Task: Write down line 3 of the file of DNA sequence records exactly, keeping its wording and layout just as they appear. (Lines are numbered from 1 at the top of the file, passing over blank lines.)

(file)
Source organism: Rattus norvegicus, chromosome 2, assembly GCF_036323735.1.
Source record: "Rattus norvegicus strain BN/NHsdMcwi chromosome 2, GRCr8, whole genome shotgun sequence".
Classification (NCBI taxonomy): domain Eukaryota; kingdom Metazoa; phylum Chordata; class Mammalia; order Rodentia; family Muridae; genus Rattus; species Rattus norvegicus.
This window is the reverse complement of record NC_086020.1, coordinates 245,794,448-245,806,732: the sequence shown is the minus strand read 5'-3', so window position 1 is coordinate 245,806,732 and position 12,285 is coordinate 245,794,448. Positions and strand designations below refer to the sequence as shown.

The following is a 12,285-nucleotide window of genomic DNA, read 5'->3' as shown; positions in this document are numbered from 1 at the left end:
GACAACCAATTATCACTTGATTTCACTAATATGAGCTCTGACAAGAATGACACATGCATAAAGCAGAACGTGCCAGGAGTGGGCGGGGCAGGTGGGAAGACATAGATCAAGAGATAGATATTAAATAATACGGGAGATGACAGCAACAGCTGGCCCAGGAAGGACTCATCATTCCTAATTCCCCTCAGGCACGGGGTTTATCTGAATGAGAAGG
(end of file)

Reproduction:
Classification (NCBI taxonomy): domain Eukaryota; kingdom Metazoa; phylum Chordata; class Mammalia; order Rodentia; family Muridae; genus Rattus; species Rattus norvegicus.